Wagyu calf prices in Japan are on the rise, with the average price of black wagyu calves at 113 markets nationwide reaching JPY465,448 per head in April, up 11.5pc from a year earlier and the highest in around five years. The higher prices are mainly due to a decline in the number of calves following the outbreak of FMD in 2010 in Miyazaki Prefecture and the impact of the East Japan Great Earthquake in 2011.
From Canberra to the bush
Cattle Council of Australia this week hosted the 21st annual Rural Awareness Tour across Queensland. The RAT tour, an initiative of the CCA inaugurated in 1991, provides an opportunity for government officials and key industry stakeholders involved in the development and implementation of policies that impact beef producers, greater on-the-ground understanding of the beef cattle industry and a chance to expand their networks and knowledge. “The 2013 RAT extensively explored Australian cattle production systems in regional Queensland,” CCA chief executive Jed Matz said. The week-long tour began in Brisbane, travelling to Roma, Emerald, Normanton, Cairns and the Atherton Tablelands. The tour visited one of Australia’s largest cattle saleyards; an abattoir; a high-end butcher shop and wholesale distribution centre; and a number of different properties in Australia’s largest beef producing state. “The RAT provided opportunities to form relationships with industry leaders and beef producers. Participants came away with a greater appreciation for state and national issues impacting the Australian beef industry,” Mr Matz said.
Red Meat Updates event for Tasmania
A Red Meat Updates field day targeting Tasmania’s beef and sheepmeat producers will be held at The Tramsheds, Launceston next month. The event is being staged on Thursday June 20 through a partnership between MLA, Roberts and Macquarie Franklin. The event is free and anyone involved in Tasmania’s red meat sector is encouraged to attend. The program aims to:
- Better connect red meat producers, industry and researchers;
- Increase the awareness of relevant R&D projects and outcomes;
- Showcase innovative practices being adopted by Tassie producers;
- Provide information on the ‘hot topics’ relevant to Tasmania’s red meat industry; and
- Highlight future industry R,D&E needs.
The full program has many highlights, including presentations from:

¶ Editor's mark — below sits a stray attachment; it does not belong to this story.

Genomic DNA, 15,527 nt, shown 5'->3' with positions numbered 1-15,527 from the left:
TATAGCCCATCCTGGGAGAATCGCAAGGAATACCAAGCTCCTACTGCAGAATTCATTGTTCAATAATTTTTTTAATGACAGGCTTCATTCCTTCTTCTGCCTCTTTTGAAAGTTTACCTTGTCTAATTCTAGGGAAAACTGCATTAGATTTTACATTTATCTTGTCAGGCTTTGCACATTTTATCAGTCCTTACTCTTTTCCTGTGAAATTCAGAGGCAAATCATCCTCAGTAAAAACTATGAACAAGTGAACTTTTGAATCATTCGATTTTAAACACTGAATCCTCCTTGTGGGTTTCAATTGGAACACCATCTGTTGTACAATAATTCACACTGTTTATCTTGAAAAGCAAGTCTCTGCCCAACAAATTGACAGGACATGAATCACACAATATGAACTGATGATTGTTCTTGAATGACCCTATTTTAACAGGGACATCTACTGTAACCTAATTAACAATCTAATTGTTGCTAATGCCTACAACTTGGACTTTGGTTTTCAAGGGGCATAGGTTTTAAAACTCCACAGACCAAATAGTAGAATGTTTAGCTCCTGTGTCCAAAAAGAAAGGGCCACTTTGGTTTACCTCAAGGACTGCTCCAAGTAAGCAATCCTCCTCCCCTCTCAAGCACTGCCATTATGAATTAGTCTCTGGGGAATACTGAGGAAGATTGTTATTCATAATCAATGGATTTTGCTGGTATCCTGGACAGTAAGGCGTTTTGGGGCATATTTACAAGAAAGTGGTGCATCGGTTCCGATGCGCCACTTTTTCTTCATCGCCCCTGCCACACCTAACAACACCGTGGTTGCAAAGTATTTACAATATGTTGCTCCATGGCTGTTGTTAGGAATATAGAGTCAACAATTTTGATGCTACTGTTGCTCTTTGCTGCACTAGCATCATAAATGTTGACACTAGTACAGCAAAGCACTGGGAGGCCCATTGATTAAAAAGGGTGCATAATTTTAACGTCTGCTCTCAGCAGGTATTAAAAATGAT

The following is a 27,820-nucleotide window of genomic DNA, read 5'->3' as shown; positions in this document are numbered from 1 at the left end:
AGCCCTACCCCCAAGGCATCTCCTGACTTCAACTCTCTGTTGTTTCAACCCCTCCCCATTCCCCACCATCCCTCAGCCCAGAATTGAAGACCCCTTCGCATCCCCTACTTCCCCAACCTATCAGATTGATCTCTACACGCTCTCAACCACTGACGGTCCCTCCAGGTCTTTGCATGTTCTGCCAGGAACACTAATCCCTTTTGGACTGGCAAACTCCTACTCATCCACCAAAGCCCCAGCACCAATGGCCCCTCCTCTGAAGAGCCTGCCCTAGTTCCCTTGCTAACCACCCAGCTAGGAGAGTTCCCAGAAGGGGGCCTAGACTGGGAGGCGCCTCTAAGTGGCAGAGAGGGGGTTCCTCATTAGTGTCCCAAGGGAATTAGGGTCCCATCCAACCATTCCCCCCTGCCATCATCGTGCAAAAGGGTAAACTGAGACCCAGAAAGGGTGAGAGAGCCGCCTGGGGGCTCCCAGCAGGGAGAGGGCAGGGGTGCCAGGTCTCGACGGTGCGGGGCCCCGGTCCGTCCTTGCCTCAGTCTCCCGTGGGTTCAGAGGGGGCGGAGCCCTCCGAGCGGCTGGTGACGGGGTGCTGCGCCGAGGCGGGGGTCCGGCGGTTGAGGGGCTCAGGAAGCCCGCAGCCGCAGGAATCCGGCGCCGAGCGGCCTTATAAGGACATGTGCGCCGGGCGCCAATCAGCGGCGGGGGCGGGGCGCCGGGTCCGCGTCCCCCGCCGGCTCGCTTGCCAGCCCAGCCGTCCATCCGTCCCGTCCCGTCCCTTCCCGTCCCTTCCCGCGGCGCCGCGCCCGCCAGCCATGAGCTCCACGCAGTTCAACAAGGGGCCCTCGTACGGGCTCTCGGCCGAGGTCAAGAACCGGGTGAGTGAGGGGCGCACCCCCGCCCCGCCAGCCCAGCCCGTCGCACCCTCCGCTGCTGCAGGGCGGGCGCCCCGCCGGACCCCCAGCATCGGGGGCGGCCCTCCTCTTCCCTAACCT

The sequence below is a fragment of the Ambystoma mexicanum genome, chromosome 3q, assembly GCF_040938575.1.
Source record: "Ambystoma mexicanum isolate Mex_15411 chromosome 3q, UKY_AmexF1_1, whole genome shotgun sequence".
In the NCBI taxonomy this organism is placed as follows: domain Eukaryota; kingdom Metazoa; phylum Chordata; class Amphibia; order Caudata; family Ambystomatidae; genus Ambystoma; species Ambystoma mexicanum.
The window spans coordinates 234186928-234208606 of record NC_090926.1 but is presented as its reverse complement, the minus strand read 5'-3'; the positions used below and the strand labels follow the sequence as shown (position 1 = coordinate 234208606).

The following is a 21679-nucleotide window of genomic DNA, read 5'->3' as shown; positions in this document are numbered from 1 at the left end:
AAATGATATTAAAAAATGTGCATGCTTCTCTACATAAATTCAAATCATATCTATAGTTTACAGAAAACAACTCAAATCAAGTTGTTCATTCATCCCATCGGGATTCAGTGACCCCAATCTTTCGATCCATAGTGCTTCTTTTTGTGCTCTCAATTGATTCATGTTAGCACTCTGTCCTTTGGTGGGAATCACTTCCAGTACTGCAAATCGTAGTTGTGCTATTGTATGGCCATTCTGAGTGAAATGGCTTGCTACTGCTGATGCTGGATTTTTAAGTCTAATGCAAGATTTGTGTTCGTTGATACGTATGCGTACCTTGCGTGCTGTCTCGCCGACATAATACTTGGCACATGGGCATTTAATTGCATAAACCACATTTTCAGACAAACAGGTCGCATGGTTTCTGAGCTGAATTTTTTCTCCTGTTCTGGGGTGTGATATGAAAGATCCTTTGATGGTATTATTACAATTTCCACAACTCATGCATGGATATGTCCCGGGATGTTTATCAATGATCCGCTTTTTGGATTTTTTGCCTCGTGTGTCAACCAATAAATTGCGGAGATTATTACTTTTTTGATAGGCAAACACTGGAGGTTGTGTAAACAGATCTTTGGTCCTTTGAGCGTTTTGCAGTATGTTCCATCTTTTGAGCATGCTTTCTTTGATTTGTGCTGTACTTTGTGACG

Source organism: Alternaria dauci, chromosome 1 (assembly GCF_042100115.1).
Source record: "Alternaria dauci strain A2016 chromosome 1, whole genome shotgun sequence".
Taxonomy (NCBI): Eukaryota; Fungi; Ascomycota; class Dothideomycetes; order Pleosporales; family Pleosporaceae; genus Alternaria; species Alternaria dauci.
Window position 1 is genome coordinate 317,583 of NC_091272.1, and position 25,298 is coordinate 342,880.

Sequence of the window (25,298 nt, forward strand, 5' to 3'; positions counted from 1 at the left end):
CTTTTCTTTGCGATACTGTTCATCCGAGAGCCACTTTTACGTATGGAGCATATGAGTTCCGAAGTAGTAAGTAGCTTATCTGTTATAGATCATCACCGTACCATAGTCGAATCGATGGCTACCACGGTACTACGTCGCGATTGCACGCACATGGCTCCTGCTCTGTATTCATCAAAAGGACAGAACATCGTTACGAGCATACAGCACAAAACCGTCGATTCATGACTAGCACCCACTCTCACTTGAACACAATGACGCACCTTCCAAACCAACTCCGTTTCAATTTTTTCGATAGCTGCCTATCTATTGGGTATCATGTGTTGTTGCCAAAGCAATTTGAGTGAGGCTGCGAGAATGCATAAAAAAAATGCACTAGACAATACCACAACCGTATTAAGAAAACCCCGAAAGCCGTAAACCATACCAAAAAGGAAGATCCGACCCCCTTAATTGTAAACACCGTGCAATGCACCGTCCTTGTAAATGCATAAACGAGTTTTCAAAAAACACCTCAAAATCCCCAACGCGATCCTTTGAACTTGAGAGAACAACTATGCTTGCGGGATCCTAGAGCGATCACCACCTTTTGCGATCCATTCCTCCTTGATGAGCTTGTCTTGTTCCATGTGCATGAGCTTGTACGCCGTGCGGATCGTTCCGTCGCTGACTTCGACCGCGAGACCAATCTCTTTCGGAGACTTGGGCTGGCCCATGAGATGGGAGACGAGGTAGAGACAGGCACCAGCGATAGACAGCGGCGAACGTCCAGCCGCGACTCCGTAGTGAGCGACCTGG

- Steve Wyn-Harris, NZ – The value of science to today’s farm business
- Richard Gardner, Tunbridge – Our irrigation story
- Peter Greenham – A processor’s perspective of MSA
- Doug Piper, MLA – Master Butcher presentation
- Lachie Bowtell, MLA domestic region manager – Global red meat outlook.
A lunch showcasing local Tasmanian meat will be provided, and drinks served at the conclusion. Free buses have been organised to assist with transporting producers from the North West, North East and South of the state. Places are limited and must be booked. Registration is required. Call Macquarie Franklin on 6427 5300 or go to www.macquariefranklin.com.au/events.html
New DNA cattle test beefs up meat quality
www.Phys.org reports a genomics technique developed at Cornell University to improve corn can now be used to improve the quality of milk and meat, according to research published in the journal Plos One. A team led by Cornell assistant professor of animal science Ikhide Imumorin, is the first to apply a new, inexpensive yet powerful genomics technique to cattle called genotyping-by-sequencing (GBS). The protocol contains only four basic steps from DNA to data, and the group’s work demonstrated it generates enough markers to fast track cattle genomics, it said. "Breeders are interested in cattle with traits such as high meat or milk quality, disease resistance and heat tolerance, but identifying the best animals means sorting through thousands of unique gene variants in the genome," said Dr Imumorin. "Until recently, the cost of genomics techniques has set too high a bar for breeders." Dr Imumorin's team used GBS to identify more than 50,000 genetic markers for genetic profiling. The team's analysis showed the markers were preferentially located in or near the gene-rich regions in the arms of the chromosome, making them well-sited for tagging genes in genetic studies. The researchers also demonstrated that the markers accurately detect the relationships among the breeds analysed. While a genetic profile could cost $70-$150 per individual using commercially available methods, GBS brings the cost down to around $40 a sample or less. He predicts that GBS will be deployed by breeders and geneticists scanning herds for superior breeding stock. He cited the example of how selection of bulls for use in breeding programs will be streamlined through GBS-driven genome analysis around the world, without the steep cost of commercial SNP chips, the standard tool based on gene variants discovered in European cattle breeds and made into off-the-shelf genotyping chips.